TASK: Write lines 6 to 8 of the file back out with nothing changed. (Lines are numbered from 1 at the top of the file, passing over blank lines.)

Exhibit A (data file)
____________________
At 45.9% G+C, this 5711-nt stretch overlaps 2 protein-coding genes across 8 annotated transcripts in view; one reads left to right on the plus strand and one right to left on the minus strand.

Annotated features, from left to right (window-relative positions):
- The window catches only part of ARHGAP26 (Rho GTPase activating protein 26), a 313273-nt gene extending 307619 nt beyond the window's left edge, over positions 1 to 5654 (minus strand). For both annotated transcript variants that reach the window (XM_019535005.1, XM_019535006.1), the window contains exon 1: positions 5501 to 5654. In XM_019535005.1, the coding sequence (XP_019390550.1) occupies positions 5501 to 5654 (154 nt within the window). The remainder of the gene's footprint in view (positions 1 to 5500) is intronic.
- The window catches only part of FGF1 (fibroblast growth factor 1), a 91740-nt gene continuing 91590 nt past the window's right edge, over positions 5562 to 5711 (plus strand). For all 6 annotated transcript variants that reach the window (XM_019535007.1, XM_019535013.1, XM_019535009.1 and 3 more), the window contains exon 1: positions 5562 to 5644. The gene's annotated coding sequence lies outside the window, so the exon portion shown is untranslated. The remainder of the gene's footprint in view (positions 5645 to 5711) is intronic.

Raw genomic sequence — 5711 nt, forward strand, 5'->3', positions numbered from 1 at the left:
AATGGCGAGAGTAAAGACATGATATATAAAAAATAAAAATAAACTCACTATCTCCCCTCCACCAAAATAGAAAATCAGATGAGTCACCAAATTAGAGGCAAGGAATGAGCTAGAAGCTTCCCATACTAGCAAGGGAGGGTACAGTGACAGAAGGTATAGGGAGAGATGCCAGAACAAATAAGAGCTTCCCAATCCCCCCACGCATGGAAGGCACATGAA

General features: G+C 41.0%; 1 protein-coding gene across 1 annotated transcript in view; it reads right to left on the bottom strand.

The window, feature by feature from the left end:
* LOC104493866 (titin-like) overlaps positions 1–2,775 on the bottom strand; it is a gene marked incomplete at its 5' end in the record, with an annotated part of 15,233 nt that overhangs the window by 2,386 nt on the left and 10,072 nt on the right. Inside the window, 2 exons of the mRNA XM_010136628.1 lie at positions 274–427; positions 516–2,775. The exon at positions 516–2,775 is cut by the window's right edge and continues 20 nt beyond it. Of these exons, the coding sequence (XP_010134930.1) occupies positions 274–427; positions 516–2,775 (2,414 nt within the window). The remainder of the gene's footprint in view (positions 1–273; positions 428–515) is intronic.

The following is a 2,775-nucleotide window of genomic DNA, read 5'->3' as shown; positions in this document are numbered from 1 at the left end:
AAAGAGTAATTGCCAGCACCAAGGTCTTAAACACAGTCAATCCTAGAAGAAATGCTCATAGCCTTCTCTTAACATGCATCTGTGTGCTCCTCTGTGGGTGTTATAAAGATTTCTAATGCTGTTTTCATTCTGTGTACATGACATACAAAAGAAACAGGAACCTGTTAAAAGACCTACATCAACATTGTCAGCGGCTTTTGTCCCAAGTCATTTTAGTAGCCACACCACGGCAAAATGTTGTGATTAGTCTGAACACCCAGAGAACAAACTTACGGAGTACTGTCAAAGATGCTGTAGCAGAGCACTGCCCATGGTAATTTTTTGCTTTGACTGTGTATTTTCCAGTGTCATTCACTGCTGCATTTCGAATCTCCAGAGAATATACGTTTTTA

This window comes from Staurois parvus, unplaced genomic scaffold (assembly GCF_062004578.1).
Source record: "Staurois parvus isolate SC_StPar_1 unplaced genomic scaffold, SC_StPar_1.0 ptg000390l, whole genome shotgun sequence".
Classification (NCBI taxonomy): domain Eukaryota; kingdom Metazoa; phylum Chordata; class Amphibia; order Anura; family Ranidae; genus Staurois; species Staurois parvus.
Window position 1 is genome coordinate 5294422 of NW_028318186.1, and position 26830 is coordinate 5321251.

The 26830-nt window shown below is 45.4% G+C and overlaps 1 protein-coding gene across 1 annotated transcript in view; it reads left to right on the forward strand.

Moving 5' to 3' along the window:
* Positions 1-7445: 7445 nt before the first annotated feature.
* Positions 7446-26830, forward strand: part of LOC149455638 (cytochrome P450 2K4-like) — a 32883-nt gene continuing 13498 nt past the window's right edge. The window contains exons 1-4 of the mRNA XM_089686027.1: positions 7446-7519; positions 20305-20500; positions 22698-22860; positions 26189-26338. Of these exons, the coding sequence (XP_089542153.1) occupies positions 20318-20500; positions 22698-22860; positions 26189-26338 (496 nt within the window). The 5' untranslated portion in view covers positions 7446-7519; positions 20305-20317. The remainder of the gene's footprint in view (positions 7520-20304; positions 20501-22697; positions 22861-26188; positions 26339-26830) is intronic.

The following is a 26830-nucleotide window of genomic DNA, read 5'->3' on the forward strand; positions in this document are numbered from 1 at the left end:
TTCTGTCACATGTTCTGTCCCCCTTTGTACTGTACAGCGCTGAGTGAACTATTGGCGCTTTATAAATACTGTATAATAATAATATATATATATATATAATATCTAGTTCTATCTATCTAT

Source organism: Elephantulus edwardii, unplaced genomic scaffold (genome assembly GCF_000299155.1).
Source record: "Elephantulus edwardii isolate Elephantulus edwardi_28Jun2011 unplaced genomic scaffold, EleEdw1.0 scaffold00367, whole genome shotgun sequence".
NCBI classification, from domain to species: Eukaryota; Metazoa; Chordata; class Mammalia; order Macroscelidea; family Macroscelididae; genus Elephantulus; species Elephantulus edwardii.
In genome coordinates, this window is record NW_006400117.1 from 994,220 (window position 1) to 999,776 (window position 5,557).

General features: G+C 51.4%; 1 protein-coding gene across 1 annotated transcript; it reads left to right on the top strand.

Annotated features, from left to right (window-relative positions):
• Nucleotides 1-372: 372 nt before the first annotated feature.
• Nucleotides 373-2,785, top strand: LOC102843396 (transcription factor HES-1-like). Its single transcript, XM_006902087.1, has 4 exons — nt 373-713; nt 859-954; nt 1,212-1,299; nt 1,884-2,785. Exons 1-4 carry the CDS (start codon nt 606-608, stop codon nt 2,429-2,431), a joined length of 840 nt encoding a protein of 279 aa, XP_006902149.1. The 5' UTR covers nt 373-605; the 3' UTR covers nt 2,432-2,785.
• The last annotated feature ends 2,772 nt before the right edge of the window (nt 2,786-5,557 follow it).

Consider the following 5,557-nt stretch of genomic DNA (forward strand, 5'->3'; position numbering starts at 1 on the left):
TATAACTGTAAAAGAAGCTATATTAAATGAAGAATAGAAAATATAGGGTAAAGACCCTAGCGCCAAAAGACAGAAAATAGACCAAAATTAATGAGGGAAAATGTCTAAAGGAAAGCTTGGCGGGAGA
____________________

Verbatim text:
AATGGCGAGAGTAAAGACATGATATATAAAAAATAAAAATAAACTCACTATCTCCCCTCCACCAAAATAGAAAATCAGATGAGTCACCAAATTAGAGGCAAGGAATGAGCTAGAAGCTTCCCATACTAGCAAGGGAGGGTACAGTGACAGAAGGTATAGGGAGAGATGCCAGAACAAATAAGAGCTTCCCAATCCCCCCACGCATGGAAGGCACATGAA

General features: G+C 41.0%; 1 protein-coding gene across 1 annotated transcript in view; it reads right to left on the bottom strand.

The window, feature by feature from the left end: